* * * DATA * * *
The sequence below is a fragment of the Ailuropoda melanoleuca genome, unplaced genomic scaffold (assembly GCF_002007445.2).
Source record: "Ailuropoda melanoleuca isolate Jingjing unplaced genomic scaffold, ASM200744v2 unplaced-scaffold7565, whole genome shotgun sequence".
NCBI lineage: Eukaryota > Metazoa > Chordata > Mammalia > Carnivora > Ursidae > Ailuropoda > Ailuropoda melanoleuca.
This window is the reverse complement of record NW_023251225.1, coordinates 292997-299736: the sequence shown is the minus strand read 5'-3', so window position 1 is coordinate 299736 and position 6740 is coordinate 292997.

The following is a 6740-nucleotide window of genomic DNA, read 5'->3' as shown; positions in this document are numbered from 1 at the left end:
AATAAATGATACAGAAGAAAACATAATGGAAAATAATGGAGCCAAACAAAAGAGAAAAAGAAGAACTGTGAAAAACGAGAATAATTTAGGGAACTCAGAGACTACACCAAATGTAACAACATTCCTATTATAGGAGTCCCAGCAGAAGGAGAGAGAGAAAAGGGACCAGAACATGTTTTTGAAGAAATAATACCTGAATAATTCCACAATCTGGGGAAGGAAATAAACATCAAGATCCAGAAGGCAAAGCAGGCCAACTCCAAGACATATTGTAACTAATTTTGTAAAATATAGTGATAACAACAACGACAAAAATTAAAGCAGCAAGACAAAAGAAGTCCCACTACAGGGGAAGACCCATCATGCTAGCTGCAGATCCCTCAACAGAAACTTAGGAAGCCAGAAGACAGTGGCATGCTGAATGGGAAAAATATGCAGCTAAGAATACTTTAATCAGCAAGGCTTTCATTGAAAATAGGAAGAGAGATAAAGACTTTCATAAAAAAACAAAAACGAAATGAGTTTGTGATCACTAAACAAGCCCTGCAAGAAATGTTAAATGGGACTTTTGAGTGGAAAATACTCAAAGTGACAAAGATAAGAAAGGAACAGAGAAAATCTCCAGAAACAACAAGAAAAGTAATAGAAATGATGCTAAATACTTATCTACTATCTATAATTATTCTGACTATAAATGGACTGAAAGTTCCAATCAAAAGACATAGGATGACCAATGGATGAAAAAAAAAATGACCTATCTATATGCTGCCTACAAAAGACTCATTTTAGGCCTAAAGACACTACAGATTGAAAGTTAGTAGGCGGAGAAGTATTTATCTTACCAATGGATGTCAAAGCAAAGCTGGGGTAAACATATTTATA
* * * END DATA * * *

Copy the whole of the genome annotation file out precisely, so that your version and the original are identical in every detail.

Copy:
The sequence below is a fragment of the Ailuropoda melanoleuca genome, unplaced genomic scaffold (assembly GCF_002007445.2).
Source record: "Ailuropoda melanoleuca isolate Jingjing unplaced genomic scaffold, ASM200744v2 unplaced-scaffold7565, whole genome shotgun sequence".
NCBI lineage: Eukaryota > Metazoa > Chordata > Mammalia > Carnivora > Ursidae > Ailuropoda > Ailuropoda melanoleuca.
This window is the reverse complement of record NW_023251225.1, coordinates 292997-299736: the sequence shown is the minus strand read 5'-3', so window position 1 is coordinate 299736 and position 6740 is coordinate 292997.

The following is a 6740-nucleotide window of genomic DNA, read 5'->3' as shown; positions in this document are numbered from 1 at the left end:
AATAAATGATACAGAAGAAAACATAATGGAAAATAATGGAGCCAAACAAAAGAGAAAAAGAAGAACTGTGAAAAACGAGAATAATTTAGGGAACTCAGAGACTACACCAAATGTAACAACATTCCTATTATAGGAGTCCCAGCAGAAGGAGAGAGAGAAAAGGGACCAGAACATGTTTTTGAAGAAATAATACCTGAATAATTCCACAATCTGGGGAAGGAAATAAACATCAAGATCCAGAAGGCAAAGCAGGCCAACTCCAAGACATATTGTAACTAATTTTGTAAAATATAGTGATAACAACAACGACAAAAATTAAAGCAGCAAGACAAAAGAAGTCCCACTACAGGGGAAGACCCATCATGCTAGCTGCAGATCCCTCAACAGAAACTTAGGAAGCCAGAAGACAGTGGCATGCTGAATGGGAAAAATATGCAGCTAAGAATACTTTAATCAGCAAGGCTTTCATTGAAAATAGGAAGAGAGATAAAGACTTTCATAAAAAAACAAAAACGAAATGAGTTTGTGATCACTAAACAAGCCCTGCAAGAAATGTTAAATGGGACTTTTGAGTGGAAAATACTCAAAGTGACAAAGATAAGAAAGGAACAGAGAAAATCTCCAGAAACAACAAGAAAAGTAATAGAAATGATGCTAAATACTTATCTACTATCTATAATTATTCTGACTATAAATGGACTGAAAGTTCCAATCAAAAGACATAGGATGACCAATGGATGAAAAAAAAAATGACCTATCTATATGCTGCCTACAAAAGACTCATTTTAGGCCTAAAGACACTACAGATTGAAAGTTAGTAGGCGGAGAAGTATTTATCTTACCAATGGATGTCAAAGCAAAGCTGGGGTAAACATATTTATA